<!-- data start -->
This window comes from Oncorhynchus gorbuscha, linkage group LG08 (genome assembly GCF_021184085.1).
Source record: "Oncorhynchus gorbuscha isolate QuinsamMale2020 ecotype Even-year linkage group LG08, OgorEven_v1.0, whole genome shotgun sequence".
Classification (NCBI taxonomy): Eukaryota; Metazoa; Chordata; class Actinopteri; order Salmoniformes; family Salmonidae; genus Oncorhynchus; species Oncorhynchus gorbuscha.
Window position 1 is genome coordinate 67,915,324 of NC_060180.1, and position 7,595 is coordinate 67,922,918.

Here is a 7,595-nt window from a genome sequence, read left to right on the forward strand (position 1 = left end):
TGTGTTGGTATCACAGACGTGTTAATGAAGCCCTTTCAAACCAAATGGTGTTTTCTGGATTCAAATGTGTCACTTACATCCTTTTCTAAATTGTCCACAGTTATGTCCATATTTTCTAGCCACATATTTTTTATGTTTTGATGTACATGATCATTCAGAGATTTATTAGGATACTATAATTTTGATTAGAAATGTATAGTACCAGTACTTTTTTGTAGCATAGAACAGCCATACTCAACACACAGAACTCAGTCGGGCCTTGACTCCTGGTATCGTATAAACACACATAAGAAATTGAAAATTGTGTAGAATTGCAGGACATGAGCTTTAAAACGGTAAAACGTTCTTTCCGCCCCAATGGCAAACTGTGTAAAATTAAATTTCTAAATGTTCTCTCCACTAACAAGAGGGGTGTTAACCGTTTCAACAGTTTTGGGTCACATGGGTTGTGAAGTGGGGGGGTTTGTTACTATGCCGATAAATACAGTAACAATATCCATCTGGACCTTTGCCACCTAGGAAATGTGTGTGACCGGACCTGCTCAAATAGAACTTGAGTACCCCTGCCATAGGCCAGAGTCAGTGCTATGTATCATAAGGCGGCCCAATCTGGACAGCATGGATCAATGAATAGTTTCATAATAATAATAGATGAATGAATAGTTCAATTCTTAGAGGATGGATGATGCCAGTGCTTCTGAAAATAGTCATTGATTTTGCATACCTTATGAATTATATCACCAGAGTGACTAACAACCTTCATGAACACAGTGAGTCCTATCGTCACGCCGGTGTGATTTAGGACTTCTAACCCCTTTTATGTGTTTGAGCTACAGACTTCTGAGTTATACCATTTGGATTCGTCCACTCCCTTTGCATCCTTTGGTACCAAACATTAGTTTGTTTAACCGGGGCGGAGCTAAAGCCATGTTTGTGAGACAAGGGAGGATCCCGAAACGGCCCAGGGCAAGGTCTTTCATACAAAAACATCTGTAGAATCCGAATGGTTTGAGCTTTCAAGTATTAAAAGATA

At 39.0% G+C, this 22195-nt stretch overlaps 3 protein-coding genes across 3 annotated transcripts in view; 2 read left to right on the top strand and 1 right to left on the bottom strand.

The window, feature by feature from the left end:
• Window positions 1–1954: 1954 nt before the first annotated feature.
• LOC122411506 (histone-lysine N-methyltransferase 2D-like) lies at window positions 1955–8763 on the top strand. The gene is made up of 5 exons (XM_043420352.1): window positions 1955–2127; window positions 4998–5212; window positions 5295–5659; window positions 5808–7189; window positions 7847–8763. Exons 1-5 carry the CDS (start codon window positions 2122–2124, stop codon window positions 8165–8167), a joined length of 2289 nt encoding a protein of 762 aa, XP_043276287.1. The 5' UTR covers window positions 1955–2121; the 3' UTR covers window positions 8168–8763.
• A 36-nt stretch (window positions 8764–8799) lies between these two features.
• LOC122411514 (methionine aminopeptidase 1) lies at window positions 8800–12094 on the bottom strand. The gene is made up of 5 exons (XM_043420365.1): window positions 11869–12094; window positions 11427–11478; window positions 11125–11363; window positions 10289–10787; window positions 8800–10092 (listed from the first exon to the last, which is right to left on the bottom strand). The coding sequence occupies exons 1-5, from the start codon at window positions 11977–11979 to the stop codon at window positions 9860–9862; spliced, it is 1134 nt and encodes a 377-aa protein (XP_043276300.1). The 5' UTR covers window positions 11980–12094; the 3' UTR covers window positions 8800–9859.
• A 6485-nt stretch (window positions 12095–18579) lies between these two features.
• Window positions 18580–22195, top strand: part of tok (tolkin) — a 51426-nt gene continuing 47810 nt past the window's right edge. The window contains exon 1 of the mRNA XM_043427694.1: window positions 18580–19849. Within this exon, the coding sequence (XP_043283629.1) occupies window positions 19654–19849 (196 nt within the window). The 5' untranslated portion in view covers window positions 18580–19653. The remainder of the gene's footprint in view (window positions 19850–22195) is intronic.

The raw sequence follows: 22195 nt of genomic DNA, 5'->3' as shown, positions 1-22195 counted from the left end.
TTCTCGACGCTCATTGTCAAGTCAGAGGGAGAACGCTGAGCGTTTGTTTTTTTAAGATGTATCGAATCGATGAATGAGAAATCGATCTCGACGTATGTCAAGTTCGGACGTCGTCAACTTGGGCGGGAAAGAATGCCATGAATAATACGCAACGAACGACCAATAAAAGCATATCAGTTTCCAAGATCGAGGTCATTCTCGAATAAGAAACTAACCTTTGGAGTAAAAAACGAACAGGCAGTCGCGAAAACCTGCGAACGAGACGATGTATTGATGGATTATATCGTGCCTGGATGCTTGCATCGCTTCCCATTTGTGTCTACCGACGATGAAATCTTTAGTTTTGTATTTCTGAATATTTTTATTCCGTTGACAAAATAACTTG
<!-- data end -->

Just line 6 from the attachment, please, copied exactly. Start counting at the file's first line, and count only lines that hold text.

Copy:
TGTGTTGGTATCACAGACGTGTTAATGAAGCCCTTTCAAACCAAATGGTGTTTTCTGGATTCAAATGTGTCACTTACATCCTTTTCTAAATTGTCCACAGTTATGTCCATATTTTCTAGCCACATATTTTTTATGTTTTGATGTACATGATCATTCAGAGATTTATTAGGATACTATAATTTTGATTAGAAATGTATAGTACCAGTACTTTTTTGTAGCATAGAACAGCCATACTCAACACACAGAACTCAGTCGGGCCTTGACTCCTGGTATCGTATAAACACACATAAGAAATTGAAAATTGTGTAGAATTGCAGGACATGAGCTTTAAAACGGTAAAACGTTCTTTCCGCCCCAATGGCAAACTGTGTAAAATTAAATTTCTAAATGTTCTCTCCACTAACAAGAGGGGTGTTAACCGTTTCAACAGTTTTGGGTCACATGGGTTGTGAAGTGGGGGGGTTTGTTACTATGCCGATAAATACAGTAACAATATCCATCTGGACCTTTGCCACCTAGGAAATGTGTGTGACCGGACCTGCTCAAATAGAACTTGAGTACCCCTGCCATAGGCCAGAGTCAGTGCTATGTATCATAAGGCGGCCCAATCTGGACAGCATGGATCAATGAATAGTTTCATAATAATAATAGATGAATGAATAGTTCAATTCTTAGAGGATGGATGATGCCAGTGCTTCTGAAAATAGTCATTGATTTTGCATACCTTATGAATTATATCACCAGAGTGACTAACAACCTTCATGAACACAGTGAGTCCTATCGTCACGCCGGTGTGATTTAGGACTTCTAACCCCTTTTATGTGTTTGAGCTACAGACTTCTGAGTTATACCATTTGGATTCGTCCACTCCCTTTGCATCCTTTGGTACCAAACATTAGTTTGTTTAACCGGGGCGGAGCTAAAGCCATGTTTGTGAGACAAGGGAGGATCCCGAAACGGCCCAGGGCAAGGTCTTTCATACAAAAACATCTGTAGAATCCGAATGGTTTGAGCTTTCAAGTATTAAAAGATA